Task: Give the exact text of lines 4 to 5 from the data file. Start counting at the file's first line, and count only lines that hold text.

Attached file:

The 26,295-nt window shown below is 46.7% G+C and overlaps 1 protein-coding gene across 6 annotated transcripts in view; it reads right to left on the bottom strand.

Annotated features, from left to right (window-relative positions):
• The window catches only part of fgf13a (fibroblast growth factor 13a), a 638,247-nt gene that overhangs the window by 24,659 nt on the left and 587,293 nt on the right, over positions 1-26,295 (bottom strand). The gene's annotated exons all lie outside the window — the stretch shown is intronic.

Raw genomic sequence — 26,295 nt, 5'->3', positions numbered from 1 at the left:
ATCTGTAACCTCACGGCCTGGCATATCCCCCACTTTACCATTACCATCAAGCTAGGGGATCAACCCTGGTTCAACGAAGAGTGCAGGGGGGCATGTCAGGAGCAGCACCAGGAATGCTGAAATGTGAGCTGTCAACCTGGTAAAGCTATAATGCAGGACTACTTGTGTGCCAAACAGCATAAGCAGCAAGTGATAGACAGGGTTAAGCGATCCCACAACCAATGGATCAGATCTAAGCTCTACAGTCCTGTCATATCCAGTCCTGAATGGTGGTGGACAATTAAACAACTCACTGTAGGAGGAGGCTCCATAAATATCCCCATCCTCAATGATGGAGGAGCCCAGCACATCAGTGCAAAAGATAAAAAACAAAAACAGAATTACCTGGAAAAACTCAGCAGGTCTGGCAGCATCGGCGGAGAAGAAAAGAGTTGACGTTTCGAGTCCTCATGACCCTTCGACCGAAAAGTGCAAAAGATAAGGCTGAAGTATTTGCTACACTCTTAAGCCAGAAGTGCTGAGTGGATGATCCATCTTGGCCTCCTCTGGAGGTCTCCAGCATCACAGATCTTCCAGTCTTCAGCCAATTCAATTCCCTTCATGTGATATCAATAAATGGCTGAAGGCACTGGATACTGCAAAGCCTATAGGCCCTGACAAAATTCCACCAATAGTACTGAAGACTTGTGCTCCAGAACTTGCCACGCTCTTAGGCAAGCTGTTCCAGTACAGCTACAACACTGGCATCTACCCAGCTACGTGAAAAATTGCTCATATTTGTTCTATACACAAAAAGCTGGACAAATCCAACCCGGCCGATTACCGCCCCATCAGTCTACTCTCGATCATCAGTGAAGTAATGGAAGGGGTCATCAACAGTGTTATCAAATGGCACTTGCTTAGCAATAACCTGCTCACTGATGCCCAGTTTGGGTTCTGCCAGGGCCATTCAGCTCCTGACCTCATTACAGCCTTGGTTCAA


Raw genomic sequence — 26,295 nt, 5'->3', positions numbered from 1 at the left:
ATCTGTAACCTCACGGCCTGGCATATCCCCCACTTTACCATTACCATCAAGCTAGGGGATCAACCCTGGTTCAACGAAGAGTGCAGGGGGGCATGTCAGGAGCAGCACCAGGAATGCTGAAATGTGAGCTGTCAACCTGGTAAAGCTATAATGCAGGACTACTTGTGTGCCAAACAGCATAAGCAGCAAGTGATAGACAGGGTTAAGCGATCCCACAACCAATGGATCAGATCTAAGCTCTACAGTCCTGTCATATCCAGTCCTGAATGGTGGTGGACAATTAAACAACTCACTGTAGGAGGAGGCTCCATAAATATCCCCATCCTCAATGATGGAGGAGCCCAGCACATCAGTGCAAAAGATAAAAAACAAAAACAGAATTACCTGGAAAAACTCAGCAGGTCTGGCAGCATCGGCGGAGAAGAAAAGAGTTGACGTTTCGAGTCCTCATGACCCTTCGACCGAAAAGTGCAAAAGATAAGGCTGAAGTATTTGCTACACTCTTAAGCCAGAAGTGCTGAGTGGATGATCCATCTTGGCCTCCTCTGGAGGTCTCCAGCATCACAGATCTTCCAGTCTTCAGCCAATTCAATTCCCTTCATGTGATATCAATAAATGGCTGAAGGCACTGGATACTGCAAAGCCTATAGGCCCTGACAAAATTCCACCAATAGTACTGAAGACTTGTGCTCCAGAACTTGCCACGCTCTTAGGCAAGCTGTTCCAGTACAGCTACAACACTGGCATCTACCCAGCTACGTGAAAAATTGCTCATATTTGTTCTATACACAAAAAGCTGGACAAATCCAACCCGGCCGATTACCGCCCCATCAGTCTACTCTCGATCATCAGTGAAGTAATGGAAGGGGTCATCAACAGTGTTATCAAATGGCACTTGCTTAGCAATAACCTGCTCACTGATGCCCAGTTTGGGTTCTGCCAGGGCCATTCAGCTCCTGACCTCATTACAGCCTTGGTTCAA